Generally, the emotional drivers fall into one of the below 5 buckets.

  • Belief – that you can help them achieve their goal
  • Understanding – of their issues and problems
  • Fear (removal of) – you’re not scamming them
  • Financial – what’s it gonna cost (can be non-monetary)
  • Excitement – that this is what they need
  • Trust – in you and your message

Or, BUFFET as I like to call it.

Emotions of email sequence copywriting

You need to reinforce the positive emotions and remove the negative emotions in your emails.

My job now is to analyse and understand the emotional reasoning behind each of the questions. Some will have multiple underlying emotions, and not all emotions will be relevant at every stage.

Who is this guy?

  • Trust
  • Understanding

Why should I listen to him?

  • Trust
  • Belief
  • Understanding

Can he help me start/grow a successful freelance business?

  • Belief
  • Fear
  • Trust

Why should I listen to him over [Competitor X]?

  • Belief
  • Understanding
  • Excitement
  • Fear

What will I get from these emails?

  • Financial
  • Trust
Create high converting email sequences

As it’s a welcome sequence, building trust and belief in your brand are going to feature prominently.

If we were to

For something like a sales sequence, it’s going to be more focused on fear and financial.

You need to address the emotions behind each question within your email sequence.

Which brings us to the next step.

Audit Step 5 – Assigning a goal to each email and map out the copy

The next step is to figure out how you can answer the questions and hit the emotional drivers with your emails.

Start by prioritizing the questions you’re going to answer.

In the welcome sequence example, we want to quickly build trust and differentiate ourselves.

So that might lead to the below prioritisation;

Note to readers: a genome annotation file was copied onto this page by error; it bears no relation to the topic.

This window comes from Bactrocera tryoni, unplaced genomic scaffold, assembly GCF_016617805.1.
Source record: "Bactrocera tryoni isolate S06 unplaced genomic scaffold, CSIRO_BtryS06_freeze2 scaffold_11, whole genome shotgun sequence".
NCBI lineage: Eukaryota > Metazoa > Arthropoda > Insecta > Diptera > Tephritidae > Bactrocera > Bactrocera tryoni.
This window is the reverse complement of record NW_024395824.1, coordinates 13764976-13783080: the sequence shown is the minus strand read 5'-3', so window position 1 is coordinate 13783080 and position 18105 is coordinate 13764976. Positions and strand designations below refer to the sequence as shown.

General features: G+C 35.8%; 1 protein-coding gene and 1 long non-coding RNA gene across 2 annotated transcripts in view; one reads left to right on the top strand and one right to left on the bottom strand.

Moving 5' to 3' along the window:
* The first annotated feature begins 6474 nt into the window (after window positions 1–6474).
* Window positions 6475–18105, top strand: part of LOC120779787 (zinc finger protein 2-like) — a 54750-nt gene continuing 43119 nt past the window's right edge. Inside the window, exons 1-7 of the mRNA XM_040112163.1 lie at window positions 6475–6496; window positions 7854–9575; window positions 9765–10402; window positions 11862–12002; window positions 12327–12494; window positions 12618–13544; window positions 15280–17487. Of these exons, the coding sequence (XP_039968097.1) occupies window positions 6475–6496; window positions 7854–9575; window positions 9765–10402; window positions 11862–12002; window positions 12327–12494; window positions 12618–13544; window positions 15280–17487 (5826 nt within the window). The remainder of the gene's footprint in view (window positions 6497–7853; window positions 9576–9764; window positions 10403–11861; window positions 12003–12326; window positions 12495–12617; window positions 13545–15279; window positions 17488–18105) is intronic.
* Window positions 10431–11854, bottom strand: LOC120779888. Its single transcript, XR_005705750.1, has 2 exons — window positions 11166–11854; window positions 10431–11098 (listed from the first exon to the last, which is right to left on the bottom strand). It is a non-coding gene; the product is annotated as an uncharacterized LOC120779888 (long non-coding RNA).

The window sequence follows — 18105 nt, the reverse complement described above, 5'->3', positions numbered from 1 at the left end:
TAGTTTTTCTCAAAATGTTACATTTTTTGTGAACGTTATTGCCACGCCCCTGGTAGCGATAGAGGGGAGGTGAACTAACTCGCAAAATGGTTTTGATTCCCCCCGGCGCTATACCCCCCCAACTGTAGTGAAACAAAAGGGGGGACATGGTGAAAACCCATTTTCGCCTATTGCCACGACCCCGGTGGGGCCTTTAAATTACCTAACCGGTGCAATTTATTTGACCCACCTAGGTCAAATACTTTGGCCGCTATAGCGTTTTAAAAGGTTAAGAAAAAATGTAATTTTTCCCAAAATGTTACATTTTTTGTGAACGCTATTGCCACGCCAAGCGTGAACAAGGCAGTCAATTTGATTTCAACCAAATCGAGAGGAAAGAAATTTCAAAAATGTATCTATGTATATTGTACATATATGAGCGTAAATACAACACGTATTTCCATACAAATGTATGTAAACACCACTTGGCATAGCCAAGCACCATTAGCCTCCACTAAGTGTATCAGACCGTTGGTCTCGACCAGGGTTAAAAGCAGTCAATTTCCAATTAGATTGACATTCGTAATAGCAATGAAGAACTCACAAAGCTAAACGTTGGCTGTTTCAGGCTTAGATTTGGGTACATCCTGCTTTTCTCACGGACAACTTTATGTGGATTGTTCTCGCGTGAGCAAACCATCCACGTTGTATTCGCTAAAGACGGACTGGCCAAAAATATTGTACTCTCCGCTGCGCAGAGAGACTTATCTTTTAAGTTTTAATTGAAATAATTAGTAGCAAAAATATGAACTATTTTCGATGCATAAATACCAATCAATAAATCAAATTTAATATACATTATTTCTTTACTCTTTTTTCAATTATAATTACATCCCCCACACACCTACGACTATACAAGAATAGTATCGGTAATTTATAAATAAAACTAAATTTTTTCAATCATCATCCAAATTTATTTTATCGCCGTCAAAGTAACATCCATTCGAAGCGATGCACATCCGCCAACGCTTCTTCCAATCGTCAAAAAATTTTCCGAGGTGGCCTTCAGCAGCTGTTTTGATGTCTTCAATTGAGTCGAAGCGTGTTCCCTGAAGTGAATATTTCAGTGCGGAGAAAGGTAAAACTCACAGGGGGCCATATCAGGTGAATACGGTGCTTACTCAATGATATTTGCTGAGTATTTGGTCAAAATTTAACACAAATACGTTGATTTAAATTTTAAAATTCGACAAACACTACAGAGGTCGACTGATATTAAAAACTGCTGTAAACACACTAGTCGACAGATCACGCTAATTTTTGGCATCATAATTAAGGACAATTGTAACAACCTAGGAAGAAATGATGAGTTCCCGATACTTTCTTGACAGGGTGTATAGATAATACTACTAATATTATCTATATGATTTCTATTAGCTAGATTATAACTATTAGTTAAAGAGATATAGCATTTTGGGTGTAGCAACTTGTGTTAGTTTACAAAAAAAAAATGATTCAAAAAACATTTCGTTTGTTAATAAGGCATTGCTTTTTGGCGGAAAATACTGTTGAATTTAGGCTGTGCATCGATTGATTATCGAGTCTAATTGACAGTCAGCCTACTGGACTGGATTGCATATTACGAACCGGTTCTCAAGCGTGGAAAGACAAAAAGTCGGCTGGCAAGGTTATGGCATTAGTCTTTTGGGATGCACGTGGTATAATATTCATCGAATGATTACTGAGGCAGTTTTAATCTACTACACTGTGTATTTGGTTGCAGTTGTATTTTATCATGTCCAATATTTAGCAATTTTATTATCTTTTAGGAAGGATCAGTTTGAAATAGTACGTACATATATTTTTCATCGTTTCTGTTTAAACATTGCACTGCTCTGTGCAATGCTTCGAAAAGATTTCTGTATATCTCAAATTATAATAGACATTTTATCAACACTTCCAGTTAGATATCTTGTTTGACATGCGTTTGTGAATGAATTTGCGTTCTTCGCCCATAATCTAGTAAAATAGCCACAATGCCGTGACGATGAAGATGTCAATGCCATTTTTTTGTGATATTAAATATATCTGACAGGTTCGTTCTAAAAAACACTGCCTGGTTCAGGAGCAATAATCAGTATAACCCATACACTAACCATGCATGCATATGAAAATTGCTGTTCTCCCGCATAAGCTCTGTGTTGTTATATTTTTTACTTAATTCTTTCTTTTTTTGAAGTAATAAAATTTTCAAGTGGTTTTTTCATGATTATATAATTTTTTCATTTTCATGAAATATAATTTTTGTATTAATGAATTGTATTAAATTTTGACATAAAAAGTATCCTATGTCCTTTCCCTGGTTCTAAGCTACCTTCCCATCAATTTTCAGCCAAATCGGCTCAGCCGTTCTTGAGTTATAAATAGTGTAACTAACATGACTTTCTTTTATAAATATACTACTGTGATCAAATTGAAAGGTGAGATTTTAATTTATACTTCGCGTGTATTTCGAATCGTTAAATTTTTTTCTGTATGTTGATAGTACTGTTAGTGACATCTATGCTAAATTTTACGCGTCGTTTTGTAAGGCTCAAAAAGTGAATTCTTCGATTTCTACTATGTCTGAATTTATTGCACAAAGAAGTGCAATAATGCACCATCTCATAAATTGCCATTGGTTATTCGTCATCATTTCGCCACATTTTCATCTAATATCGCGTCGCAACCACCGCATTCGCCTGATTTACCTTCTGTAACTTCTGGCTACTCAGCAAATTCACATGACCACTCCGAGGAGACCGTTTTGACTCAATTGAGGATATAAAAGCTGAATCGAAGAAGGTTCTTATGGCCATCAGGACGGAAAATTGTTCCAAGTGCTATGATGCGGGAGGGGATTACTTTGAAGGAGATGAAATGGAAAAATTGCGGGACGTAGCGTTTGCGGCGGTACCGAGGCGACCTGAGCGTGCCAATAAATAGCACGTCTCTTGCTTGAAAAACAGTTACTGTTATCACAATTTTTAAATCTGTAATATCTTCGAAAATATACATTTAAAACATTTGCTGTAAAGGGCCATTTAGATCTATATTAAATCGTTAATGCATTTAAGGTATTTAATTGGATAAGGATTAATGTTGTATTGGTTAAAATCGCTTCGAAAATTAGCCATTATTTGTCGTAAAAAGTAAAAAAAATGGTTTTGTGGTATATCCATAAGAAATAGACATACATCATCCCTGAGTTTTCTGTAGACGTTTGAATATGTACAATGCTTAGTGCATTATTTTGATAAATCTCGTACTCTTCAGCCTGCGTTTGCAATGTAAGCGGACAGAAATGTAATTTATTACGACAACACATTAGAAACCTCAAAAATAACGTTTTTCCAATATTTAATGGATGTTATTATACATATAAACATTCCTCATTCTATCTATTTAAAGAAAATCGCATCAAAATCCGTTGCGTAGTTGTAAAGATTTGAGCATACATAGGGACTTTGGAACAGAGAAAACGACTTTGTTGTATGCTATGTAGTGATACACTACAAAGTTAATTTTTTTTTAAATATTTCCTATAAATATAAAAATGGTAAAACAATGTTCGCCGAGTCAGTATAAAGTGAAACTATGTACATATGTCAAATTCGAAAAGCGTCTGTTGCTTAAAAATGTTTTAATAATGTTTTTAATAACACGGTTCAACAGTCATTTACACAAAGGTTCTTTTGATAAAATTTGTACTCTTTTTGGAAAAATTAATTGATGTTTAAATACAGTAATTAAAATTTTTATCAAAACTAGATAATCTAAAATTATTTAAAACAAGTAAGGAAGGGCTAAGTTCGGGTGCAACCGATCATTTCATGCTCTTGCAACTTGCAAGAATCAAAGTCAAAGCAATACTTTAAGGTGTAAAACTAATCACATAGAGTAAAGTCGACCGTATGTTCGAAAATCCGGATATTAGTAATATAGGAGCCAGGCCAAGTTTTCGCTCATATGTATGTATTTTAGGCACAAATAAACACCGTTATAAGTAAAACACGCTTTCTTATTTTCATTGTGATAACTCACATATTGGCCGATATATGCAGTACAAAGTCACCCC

Who is this guy?

  1. Trust
  2. Understanding

Why should I listen to him?

  1. Trust
  2. Belief
  3. Understanding

What will I get from these emails?

  1. Financial
  2. Trust

Can he help me start/grow a successful freelance business?

  1. Belief
  2. Fear
  3. Trust

Why should I listen to him over [Competitor X]?

  1. Belief
  2. Understanding
  3. Excitement
  4. Fear
How to create a welcome email sequence

Now we’re going to create basic email ideas that answer the question and hit on the emotional driver.

We’re also going to assign a goal to each of these ideas.

For example;

  • Issue – Who is this guy? (Trust, understanding)
  • Goal – To introduce ourselves and let the user know we understand their struggle. We are one of them.
  • Description – Basic welcome email explaining what HaW is, who I am, and my ~10-year history as a freelance copywriter.

Do this for all of the questions and you’ll have the bones of your email sequence that always tie back to the emotional pillars people need to make a decision.

Below is a very quickly put together example.

A few things to note.

Some goals, like building trust, can’t be done in one email.

If I were doing this email sequence for real, I’d likely send between 8-10 to really ensure the users entered my regular broadcasts knowing everything they need and being full excited for what I have to say.

In short, the below is for demonstration purposes only.

Example welcome email sequence optimisation

Audit Step 6 – Double-check each email against goals and process

Before you sit down to write your emails, you need to make sure that everything builds towards the end goal.

I pull each and every email’s issue and goal out of the sequence and put them together in a single document in the order they’ll be sent.

So you’ll end up with something that looks like the below (I also use a spreadsheet because it easily lets me mess around with the sequence).

How to organise the creation of high converting email sequences

What you should be doing here is ensuring that each email in the sequence hits the below criteria.

  1. Does it address the issue that it’s supposed to?
  2. Does it create a seamless progression in their awareness of your brand and move them seamlessly toward the end of the stage they’re in?
  3. Does each email build towards the end goal of that sequence?

You’re basically ensuring not only that each email addresses a single issue, but that they’re moving people from A → B naturally.

If you follow this plan, then you should end up with a sequence that not only builds towards your primary business goal, but also turns readers into true fans of your business.

1 thought on “$1MM Email Sequences: how we write them, and how you can too”

  1. Hi pete,

    I’m a new copywriter just learning the craft and this step by step analysis of a successful email sequence has really opened my eyes as to what my writing needs to accomplish.

    You taught me a lot with this fine piece of work.

    Thank you tons!